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Facebook terrorist strikes
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Students stayed home by the thousands Thursday after a person on Facebook threatened to go on a school shooting rampage.
The person, identified by the screen name Christos Fixed Giannis, is the target of a large-scale cyberspace hunt which now involves the TBI and could soon include the FBI.
“If we find who did this, they are in a lot of trouble – and I mean a lot of trouble,” said Sheriff Jackie Matheny, whose officers were stationed at area schools Thursday morning.
Word of the threat made by the Facebook terrorist began to circulate Wednesday afternoon and spread quickly through social media. The postings were made by the unidentified individual on the Facebook memorial site for Caitlin Talley who was killed last year in an automobile accident.
On the site, Giannis made insulting comments about the deceased teen prompting others to respond. It was in response to one of the return posts that Giannis threatened to get guns from his house, kill his father, and come to school and kill 200 students before killing himself.
The threat was taken seriously by both school officials and parents with 43 percent of the entire Warren County School System population absent from class Thursday.
The number of absences was 2,908 out of the 6,654 total students in the school system. When compared to a normal day where about 6 percent of the student body is absent, Thursday saw a 700 percent increase in absenteeism. There were many more students who checked out early, leaving the halls at most schools like ghost towns Thursday afternoon.
“I appreciate the reaction from the Warren County Sheriff’s Department and the McMinnville Police Department,” said Warren County High School principal Tony Cassel. “They are taking this seriously, not only here but at all the schools countywide.”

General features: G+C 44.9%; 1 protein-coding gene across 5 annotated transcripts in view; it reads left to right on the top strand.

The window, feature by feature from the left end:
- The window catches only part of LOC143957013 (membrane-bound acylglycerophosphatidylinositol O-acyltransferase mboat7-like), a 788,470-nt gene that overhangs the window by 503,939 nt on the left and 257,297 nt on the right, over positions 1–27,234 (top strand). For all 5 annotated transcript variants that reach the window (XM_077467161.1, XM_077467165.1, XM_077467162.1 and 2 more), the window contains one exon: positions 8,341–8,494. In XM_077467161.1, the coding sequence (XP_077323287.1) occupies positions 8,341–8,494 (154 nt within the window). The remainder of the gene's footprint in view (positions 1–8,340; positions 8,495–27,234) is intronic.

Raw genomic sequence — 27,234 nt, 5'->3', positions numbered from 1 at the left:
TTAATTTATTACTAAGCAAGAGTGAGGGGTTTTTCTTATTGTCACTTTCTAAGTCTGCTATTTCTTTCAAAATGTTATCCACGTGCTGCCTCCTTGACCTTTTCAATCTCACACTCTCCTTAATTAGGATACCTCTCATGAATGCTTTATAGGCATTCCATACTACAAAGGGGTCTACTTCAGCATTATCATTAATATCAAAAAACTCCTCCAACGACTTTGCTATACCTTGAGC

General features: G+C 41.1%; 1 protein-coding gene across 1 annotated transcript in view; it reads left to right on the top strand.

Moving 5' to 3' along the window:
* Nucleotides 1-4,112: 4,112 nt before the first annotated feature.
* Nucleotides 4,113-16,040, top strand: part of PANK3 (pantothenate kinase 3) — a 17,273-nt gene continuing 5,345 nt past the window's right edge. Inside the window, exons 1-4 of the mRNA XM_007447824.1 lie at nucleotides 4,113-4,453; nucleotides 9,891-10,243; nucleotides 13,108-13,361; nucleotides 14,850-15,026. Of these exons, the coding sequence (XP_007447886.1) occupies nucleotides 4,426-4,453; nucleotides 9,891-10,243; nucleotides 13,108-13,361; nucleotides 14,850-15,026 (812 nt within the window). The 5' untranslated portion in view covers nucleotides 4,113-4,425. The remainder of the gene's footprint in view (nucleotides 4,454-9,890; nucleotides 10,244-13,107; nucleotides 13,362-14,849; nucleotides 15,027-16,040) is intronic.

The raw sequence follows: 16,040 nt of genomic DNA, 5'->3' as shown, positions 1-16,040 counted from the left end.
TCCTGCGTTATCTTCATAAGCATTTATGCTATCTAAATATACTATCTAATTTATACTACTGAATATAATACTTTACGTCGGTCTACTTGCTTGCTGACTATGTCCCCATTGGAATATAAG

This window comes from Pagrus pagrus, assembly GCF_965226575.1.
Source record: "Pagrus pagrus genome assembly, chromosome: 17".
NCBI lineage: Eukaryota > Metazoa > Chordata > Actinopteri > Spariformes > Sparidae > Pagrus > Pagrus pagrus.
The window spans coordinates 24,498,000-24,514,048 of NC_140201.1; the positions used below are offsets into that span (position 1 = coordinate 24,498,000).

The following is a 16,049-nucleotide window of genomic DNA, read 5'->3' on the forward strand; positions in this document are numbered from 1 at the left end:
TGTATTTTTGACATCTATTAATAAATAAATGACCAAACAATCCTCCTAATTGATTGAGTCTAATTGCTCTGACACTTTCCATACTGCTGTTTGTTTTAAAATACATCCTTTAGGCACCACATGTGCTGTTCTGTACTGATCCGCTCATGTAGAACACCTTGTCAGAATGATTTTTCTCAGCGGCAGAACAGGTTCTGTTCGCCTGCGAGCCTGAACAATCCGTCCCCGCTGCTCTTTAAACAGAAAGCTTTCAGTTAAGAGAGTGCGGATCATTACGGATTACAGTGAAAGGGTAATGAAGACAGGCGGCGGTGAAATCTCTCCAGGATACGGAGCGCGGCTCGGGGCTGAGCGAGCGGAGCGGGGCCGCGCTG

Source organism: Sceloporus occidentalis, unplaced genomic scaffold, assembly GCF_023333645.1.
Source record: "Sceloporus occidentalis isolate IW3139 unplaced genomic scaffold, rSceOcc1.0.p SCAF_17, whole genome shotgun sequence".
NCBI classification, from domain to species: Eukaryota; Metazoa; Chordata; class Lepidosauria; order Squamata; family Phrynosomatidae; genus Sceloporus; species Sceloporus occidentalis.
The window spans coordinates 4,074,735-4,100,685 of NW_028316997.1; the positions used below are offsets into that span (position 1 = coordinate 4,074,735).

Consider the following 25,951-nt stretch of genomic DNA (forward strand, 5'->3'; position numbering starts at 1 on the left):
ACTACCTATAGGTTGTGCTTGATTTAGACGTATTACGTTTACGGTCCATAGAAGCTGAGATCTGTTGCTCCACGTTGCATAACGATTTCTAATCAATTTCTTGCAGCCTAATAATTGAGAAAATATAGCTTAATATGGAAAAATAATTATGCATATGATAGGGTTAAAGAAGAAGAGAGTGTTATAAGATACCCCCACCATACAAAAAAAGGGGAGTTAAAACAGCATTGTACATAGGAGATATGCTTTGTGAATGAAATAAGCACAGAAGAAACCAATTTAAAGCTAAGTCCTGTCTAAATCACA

Along with the extra officers at WCHS, the school had its SRO officers and available teachers in the front lobby checking visitors into the building. All other exterior doors were locked and had signs posted that students were not allowed to open them.
When asked if he had safety concerns, the principal pointed out his child was at school Thursday
“Absolutely none. My child is at school today,” Cassel said. “Most of the teachers’ children are at school today. We are taking all the safety precautions and doing what is necessary to ensure students are protected.”
That being said, Cassel said he did not want to criticize those who kept their children at home.
“I don’t blame parents for keeping their children home when they have concerns,” Cassel said. “This situation generated from social media. Social media can be your best friend, or your worst enemy.”
Given the unusual circumstances, Director of Schools Bobby Cox said principals have been told the absences can be counted as excused for Thursday. The same will not be true today.
“We’ve got to get back to business as usual,” Cox said, noting there will still be heightened security Friday. “This was a very unfortunate incident.”
The few students who did show up for school Thursday were appreciative of the law enforcement presence. McMinnville Police Chief Bryan Denton said that’s exactly why officers made such a visible presence.
“We realize the information that’s been going around and don’t know if it’s founded or unfounded,” said Denton. “We want to do what we can to make parents feel safe about sending their kids to school and make the kids feel safe.”
Law enforcement is calling what happened a criminal incident as local authorities are coordinating with the Department of Homeland Security and TBI. They are determined to find the Facebook poster.
However, they admit there is a good chance Giannis is not from this area since he made similar posts to a memorial site of a teen who died in Texas. Posts there, which he left under the same name, included the exact wording of insults he left on the Talley site here, although he did not leave a threat on the Texas site.
Under federal law, posting a public threat to do harm is considered the crime of making terrorist threats. The crime carries up to five years in prison.